In our September 2015 edition of the Trade Advisor, we discussed the effect that recent amendments to the antidumping laws would have on the U.S. Department of Commerce’s (“the Department”) ability to apply facts available with adverse inferences to uncooperative parties. We observed that the Department published a Federal Register notice that indicated the amendment, Section 502 of the Trade Preferences Extension Act of 2015 (“the Act”), would apply to Department determinations made on or after August 6, 2015 and that the Department of Justice had taken the position in a public filing to the Court of Appeals for the Federal Circuit (“Federal Circuit”) that this effective date included remand determinations made after that day. This article will provide a few important updates.
On October 5, 2015, the Federal Circuit issued an opinion in which it held that the new law did not apply to Department decisions that are currently on appeal. See Ad Hoc Shrimp Trade Action Comm. v. United States, 802 F.3d 1339, 1349-52 (Fed. Cir. 2015) (“Ad Hoc Shrimp”). More specifically, after comparing Section 502 of the Act with the legislation’s other provisions and reviewing the Act’s legislative history, the Court found that Congress did not intend section 502 to apply retroactively. Id. The Federal Circuit, however, expressly declined to determine “whether Commerce’s application of section 502 of the Act after the effective date nevertheless has an impermissible retroactive effect based upon event occurring prior to the effective date.” Id. at 1351 n.12.
On November 30, 2015, the U.S. Court of International Trade (“CIT”) held that Section 502 of the Act did not apply to decisions made by the Department on remand after the effective date for which the Department’s initial determination was made before the effective date. See Fresh Garlic Producers Ass’n v. United States, No. 14-00180, 2015 WL 7748613, at *11-14 (Ct. Int’l Trade Nov. 30, 2015) (hereinafter “FGPA”). The Court explained that if the Department applied Section 502 of Act on remand, the Department “would be in effect” applying “the law retroactively.” Id. at *14. The Court also explained that “the crucial moment for retroactivity” was Commerce’s determination that the company in question “failed to cooperate to the best of its ability and selected total AFA.” Id. at *13.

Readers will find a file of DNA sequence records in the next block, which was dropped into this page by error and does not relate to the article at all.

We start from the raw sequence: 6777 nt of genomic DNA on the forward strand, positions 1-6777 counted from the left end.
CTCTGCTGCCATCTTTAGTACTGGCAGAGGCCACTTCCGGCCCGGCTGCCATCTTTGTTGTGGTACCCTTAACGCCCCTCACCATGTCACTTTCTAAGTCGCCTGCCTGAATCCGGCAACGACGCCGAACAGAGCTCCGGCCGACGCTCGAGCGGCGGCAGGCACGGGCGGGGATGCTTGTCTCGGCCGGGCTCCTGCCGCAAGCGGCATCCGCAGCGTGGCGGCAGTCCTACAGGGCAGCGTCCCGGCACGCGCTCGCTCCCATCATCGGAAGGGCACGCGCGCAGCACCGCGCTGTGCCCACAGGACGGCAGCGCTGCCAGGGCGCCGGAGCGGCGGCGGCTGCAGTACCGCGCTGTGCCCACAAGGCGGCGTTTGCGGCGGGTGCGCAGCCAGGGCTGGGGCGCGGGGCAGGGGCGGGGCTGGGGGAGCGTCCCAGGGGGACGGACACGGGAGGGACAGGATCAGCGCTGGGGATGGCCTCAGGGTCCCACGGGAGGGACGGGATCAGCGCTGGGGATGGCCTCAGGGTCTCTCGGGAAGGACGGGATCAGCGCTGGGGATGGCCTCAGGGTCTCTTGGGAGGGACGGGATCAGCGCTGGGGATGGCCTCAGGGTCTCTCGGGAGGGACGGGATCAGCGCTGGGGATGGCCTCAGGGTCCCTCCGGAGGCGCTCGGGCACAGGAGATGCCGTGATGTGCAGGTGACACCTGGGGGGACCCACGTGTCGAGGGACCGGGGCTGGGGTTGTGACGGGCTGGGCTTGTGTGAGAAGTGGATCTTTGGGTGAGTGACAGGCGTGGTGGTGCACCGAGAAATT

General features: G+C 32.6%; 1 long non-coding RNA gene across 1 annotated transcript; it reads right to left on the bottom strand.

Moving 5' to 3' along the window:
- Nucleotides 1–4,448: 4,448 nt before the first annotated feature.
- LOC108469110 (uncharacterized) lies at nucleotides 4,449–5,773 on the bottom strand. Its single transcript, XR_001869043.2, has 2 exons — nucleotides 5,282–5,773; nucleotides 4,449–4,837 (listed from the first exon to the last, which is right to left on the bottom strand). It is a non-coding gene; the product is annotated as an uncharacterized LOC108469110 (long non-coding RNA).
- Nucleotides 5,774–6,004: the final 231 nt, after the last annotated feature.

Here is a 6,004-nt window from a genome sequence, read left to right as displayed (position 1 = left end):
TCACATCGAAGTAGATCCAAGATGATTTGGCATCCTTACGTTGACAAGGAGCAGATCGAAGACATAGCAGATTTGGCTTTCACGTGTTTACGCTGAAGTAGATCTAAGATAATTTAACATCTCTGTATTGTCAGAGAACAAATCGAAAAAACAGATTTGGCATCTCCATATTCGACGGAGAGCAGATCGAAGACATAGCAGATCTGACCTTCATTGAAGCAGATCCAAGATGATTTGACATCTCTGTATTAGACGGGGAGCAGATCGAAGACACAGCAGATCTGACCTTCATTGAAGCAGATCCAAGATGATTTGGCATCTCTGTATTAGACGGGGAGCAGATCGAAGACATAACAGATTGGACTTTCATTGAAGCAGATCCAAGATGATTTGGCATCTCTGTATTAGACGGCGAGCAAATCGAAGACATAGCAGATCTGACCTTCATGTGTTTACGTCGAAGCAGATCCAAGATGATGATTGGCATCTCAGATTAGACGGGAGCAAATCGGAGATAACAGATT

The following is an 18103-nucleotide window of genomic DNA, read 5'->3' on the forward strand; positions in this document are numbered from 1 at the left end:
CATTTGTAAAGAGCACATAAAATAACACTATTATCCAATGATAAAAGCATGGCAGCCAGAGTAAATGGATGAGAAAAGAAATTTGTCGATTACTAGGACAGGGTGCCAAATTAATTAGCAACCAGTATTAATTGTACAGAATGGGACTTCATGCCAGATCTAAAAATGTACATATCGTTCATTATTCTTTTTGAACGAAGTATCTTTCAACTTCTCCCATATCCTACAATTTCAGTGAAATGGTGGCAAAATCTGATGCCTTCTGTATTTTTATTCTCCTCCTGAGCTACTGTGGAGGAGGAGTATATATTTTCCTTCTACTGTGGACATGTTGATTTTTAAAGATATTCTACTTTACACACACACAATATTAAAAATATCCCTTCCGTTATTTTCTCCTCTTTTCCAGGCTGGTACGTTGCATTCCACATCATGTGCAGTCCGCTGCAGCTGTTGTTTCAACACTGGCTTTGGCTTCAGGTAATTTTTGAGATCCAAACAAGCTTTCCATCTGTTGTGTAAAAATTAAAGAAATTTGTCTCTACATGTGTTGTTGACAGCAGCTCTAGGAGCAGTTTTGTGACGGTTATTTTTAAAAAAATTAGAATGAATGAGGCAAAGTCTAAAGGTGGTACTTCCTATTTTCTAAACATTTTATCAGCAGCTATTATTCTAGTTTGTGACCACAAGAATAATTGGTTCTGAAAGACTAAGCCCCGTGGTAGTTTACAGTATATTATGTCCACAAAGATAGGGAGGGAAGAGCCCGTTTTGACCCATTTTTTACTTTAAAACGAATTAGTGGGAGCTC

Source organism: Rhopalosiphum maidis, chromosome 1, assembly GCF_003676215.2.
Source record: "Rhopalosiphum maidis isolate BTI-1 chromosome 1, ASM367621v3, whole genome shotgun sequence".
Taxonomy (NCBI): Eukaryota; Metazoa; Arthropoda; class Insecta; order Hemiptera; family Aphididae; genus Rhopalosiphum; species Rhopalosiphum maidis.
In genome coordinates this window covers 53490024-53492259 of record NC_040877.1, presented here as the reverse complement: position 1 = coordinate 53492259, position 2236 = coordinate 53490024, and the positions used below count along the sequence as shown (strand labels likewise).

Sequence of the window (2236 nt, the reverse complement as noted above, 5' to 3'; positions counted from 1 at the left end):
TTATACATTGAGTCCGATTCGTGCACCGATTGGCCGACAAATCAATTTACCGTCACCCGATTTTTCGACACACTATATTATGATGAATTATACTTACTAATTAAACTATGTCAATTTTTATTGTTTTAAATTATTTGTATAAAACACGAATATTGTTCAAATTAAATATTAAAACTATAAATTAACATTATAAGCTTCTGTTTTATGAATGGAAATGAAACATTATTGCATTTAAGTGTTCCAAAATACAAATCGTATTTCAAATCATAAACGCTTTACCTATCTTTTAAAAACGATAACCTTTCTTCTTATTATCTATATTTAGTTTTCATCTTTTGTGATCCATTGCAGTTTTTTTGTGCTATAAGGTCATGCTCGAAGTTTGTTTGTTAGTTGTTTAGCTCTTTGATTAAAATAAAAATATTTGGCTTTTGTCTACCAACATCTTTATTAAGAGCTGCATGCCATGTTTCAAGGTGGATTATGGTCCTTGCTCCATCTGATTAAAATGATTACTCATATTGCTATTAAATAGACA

Another recent Federal Circuit case has provided the Department with a clear path to avoid litigation over AFA rates in the interim. On January 19, 2016, the Federal Circuit affirmed the Department’s selection of an AFA rate that was based on a cooperative respondent’s highest-transaction specific margin in the same segment of the proceeding. See Nan Ya Plastics Corp. v. United States, No. 15-1054, Slip Op. at 19-25 (Fed. Cir. Jan. 19, 2016) (“Nan Ya”). Notably, the Department did not corroborate the rate because the rate was based on “primary” information (i.e., information obtained during the segment) as opposed to “secondary” information (i.e., information obtained from the petition or a separate segment of the proceeding). See id. at 7-8. Relying on the plain terms of the statute, the Federal Circuit affirmed the rate the Department applied and its decision not to corroborate the rate. See id. at 19-20, 24-25.
In summary, Commerce will not be permitted to apply Section 502 of the Act to any determination in which it found a party to be uncooperative before August 6, 2015. In the interim, the Department will continue to grapple with the state of the law before Section 502 of the Act was enacted, including corroborating rates based on secondary information and demonstrating that the rates reflect commercial reality. If the Department chooses a rate based on information from the relevant segment, including the highest transaction-specific margin calculated for a cooperative respondent in that segment, the Department will not have to corroborate that rate.